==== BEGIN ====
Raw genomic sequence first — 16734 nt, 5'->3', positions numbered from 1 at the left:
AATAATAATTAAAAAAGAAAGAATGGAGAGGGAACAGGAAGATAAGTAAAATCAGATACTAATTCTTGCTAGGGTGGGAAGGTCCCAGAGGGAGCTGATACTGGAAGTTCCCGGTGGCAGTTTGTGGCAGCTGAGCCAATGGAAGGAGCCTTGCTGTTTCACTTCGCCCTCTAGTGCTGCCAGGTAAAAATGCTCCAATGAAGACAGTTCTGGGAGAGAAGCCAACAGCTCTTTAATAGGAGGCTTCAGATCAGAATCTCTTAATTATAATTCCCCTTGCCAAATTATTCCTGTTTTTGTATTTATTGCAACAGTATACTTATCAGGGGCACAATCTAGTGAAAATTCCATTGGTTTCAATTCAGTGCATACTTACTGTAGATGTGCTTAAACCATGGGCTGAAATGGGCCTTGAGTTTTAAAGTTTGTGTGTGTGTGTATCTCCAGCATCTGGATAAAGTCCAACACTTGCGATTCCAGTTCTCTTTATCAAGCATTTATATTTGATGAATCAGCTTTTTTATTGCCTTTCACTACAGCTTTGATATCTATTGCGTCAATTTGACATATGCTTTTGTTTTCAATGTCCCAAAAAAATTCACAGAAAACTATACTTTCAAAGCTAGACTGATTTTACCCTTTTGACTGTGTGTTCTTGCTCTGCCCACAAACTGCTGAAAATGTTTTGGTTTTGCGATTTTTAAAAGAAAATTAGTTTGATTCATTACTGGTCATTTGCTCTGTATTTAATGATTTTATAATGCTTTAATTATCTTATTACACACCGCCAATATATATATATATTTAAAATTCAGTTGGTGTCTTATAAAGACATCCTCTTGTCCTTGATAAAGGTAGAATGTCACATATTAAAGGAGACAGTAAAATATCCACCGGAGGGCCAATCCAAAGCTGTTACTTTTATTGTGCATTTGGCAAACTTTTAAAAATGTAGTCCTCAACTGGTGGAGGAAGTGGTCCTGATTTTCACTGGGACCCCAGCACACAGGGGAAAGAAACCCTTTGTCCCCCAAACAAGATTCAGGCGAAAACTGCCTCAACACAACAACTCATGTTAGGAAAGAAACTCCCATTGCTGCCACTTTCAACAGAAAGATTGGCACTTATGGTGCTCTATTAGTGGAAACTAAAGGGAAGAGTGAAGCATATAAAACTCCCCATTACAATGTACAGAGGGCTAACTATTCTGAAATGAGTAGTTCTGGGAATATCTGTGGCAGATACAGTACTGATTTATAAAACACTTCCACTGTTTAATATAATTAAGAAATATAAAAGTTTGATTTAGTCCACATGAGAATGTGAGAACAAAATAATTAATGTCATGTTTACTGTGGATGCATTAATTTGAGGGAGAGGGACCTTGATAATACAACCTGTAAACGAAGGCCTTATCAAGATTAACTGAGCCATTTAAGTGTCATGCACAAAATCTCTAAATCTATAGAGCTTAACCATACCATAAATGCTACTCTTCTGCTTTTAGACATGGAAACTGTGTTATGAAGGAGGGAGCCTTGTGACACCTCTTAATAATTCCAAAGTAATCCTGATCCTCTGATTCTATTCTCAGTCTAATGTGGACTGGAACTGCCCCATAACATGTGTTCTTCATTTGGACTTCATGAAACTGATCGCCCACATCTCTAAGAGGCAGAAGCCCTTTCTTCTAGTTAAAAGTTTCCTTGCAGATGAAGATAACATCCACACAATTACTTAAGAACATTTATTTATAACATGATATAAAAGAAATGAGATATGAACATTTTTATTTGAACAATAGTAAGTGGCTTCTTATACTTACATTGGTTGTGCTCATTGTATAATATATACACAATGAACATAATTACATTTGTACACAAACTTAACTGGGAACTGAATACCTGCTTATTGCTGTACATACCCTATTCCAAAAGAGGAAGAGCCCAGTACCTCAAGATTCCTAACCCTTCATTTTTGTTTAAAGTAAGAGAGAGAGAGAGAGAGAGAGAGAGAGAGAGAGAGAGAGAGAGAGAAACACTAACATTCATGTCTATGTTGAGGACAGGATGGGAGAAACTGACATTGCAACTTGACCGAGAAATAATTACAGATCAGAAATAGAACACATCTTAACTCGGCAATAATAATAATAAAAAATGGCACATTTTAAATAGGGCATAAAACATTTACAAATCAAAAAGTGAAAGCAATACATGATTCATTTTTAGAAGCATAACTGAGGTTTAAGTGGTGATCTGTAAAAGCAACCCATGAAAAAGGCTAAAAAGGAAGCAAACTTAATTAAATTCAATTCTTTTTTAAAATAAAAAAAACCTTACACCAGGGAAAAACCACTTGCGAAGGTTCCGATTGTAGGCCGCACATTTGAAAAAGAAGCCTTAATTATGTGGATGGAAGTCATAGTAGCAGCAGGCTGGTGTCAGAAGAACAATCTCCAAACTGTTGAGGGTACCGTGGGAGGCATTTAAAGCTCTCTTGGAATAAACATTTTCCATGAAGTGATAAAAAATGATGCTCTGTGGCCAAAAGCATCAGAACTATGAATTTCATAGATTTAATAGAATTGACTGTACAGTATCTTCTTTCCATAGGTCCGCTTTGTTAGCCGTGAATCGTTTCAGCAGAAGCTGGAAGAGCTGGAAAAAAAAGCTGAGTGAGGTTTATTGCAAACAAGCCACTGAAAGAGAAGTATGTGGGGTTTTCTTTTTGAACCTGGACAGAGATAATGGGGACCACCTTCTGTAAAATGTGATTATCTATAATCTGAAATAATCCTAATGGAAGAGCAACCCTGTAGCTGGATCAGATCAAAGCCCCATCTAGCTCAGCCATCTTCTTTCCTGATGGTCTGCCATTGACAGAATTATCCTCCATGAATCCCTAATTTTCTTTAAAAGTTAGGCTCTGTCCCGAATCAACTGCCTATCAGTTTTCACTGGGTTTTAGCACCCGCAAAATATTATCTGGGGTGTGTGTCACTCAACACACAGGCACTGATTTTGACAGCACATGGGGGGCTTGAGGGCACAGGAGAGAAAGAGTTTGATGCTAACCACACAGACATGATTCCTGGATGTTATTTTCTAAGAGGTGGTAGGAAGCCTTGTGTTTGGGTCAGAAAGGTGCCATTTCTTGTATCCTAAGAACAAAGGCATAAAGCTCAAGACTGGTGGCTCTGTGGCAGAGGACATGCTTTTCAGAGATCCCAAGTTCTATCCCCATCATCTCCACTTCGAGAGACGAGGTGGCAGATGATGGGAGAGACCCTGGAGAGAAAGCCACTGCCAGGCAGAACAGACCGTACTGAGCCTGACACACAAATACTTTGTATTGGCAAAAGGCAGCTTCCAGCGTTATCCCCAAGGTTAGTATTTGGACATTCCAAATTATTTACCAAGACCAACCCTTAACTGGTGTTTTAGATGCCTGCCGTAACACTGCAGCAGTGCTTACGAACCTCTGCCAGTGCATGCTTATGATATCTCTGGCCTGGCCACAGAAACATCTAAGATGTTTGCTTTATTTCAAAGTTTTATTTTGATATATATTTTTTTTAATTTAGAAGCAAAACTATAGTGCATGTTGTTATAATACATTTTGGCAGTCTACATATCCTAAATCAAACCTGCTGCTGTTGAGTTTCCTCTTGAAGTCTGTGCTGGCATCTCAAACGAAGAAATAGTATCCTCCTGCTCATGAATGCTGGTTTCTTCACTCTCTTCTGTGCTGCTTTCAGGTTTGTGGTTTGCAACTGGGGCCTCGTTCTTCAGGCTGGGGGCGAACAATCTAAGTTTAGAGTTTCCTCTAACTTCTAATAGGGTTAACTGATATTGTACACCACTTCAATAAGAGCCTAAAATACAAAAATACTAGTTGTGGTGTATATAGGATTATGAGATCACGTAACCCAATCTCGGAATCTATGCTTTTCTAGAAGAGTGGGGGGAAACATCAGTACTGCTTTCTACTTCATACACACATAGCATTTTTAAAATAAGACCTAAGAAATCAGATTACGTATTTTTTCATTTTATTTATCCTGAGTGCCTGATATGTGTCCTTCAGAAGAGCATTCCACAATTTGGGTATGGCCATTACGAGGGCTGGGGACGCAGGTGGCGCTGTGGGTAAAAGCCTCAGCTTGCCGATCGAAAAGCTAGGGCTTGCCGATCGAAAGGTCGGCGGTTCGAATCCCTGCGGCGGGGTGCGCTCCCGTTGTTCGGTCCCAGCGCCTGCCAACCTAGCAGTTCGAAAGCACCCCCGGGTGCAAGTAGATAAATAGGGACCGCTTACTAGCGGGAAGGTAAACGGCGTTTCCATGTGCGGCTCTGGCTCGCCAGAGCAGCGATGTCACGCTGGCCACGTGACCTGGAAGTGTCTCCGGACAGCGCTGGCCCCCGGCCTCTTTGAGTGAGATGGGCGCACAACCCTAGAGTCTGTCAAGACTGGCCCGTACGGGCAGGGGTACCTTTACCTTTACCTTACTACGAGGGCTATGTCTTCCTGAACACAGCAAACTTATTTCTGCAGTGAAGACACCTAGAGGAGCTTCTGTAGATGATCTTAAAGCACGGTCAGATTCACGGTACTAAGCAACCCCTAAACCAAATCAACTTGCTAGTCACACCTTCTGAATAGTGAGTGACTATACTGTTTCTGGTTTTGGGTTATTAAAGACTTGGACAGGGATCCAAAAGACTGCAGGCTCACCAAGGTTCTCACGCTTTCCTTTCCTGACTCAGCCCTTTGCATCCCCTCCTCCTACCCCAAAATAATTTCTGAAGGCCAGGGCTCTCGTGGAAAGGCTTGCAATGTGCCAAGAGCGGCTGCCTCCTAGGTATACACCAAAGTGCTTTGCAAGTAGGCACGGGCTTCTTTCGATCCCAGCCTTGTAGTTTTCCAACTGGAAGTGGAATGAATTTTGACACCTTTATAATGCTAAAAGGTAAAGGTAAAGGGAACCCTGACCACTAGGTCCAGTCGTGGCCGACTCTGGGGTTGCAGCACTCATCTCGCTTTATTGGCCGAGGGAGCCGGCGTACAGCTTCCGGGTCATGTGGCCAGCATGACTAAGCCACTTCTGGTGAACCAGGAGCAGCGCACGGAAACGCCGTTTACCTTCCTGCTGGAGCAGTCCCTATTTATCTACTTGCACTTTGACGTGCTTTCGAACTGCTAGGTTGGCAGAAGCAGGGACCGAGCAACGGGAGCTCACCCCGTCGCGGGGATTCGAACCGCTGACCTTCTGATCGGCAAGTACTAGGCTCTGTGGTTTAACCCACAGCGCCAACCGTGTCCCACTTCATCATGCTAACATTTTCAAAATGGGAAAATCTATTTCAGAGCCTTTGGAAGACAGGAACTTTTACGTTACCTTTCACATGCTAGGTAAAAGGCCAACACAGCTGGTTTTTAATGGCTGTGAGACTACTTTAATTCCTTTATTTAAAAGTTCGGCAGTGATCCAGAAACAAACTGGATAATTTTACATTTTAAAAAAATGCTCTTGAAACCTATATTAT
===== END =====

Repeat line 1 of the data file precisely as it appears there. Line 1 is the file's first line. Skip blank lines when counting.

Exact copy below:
Raw genomic sequence first — 16734 nt, 5'->3', positions numbered from 1 at the left: